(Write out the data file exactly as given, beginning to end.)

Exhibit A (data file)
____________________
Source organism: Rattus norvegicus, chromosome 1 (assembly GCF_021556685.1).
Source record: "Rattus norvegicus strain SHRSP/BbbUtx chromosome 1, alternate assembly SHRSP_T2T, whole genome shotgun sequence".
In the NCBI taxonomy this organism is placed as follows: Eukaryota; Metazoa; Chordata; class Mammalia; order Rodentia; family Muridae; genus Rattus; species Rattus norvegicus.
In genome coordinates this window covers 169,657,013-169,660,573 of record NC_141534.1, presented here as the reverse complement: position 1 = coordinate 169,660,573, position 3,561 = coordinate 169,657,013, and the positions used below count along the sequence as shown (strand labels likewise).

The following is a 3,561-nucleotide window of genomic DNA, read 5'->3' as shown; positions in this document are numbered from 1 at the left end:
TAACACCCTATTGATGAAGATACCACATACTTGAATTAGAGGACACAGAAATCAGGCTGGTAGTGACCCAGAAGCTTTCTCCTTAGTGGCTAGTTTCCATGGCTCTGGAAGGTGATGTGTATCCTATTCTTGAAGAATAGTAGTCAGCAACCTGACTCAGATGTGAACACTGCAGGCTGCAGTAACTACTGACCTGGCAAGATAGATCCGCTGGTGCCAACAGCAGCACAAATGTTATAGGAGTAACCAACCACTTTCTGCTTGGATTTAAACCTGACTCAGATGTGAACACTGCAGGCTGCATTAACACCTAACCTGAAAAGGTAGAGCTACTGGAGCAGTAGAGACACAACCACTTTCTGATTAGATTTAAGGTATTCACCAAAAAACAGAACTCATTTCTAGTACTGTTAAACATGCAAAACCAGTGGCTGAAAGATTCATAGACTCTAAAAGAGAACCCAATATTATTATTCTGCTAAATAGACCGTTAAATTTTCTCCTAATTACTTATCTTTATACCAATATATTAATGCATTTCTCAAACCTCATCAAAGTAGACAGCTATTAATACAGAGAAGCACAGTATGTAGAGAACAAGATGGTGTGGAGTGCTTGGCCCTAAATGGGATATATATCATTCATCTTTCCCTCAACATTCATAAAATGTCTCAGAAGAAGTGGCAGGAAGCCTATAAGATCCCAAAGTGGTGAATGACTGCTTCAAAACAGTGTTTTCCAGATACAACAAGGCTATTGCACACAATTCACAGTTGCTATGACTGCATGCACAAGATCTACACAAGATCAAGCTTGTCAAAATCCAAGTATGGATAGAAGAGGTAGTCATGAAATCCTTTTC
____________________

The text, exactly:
Source organism: Rattus norvegicus, chromosome 1 (assembly GCF_021556685.1).
Source record: "Rattus norvegicus strain SHRSP/BbbUtx chromosome 1, alternate assembly SHRSP_T2T, whole genome shotgun sequence".
In the NCBI taxonomy this organism is placed as follows: Eukaryota; Metazoa; Chordata; class Mammalia; order Rodentia; family Muridae; genus Rattus; species Rattus norvegicus.
In genome coordinates this window covers 169,657,013-169,660,573 of record NC_141534.1, presented here as the reverse complement: position 1 = coordinate 169,660,573, position 3,561 = coordinate 169,657,013, and the positions used below count along the sequence as shown (strand labels likewise).

The following is a 3,561-nucleotide window of genomic DNA, read 5'->3' as shown; positions in this document are numbered from 1 at the left end:
TAACACCCTATTGATGAAGATACCACATACTTGAATTAGAGGACACAGAAATCAGGCTGGTAGTGACCCAGAAGCTTTCTCCTTAGTGGCTAGTTTCCATGGCTCTGGAAGGTGATGTGTATCCTATTCTTGAAGAATAGTAGTCAGCAACCTGACTCAGATGTGAACACTGCAGGCTGCAGTAACTACTGACCTGGCAAGATAGATCCGCTGGTGCCAACAGCAGCACAAATGTTATAGGAGTAACCAACCACTTTCTGCTTGGATTTAAACCTGACTCAGATGTGAACACTGCAGGCTGCATTAACACCTAACCTGAAAAGGTAGAGCTACTGGAGCAGTAGAGACACAACCACTTTCTGATTAGATTTAAGGTATTCACCAAAAAACAGAACTCATTTCTAGTACTGTTAAACATGCAAAACCAGTGGCTGAAAGATTCATAGACTCTAAAAGAGAACCCAATATTATTATTCTGCTAAATAGACCGTTAAATTTTCTCCTAATTACTTATCTTTATACCAATATATTAATGCATTTCTCAAACCTCATCAAAGTAGACAGCTATTAATACAGAGAAGCACAGTATGTAGAGAACAAGATGGTGTGGAGTGCTTGGCCCTAAATGGGATATATATCATTCATCTTTCCCTCAACATTCATAAAATGTCTCAGAAGAAGTGGCAGGAAGCCTATAAGATCCCAAAGTGGTGAATGACTGCTTCAAAACAGTGTTTTCCAGATACAACAAGGCTATTGCACACAATTCACAGTTGCTATGACTGCATGCACAAGATCTACACAAGATCAAGCTTGTCAAAATCCAAGTATGGATAGAAGAGGTAGTCATGAAATCCTTTTC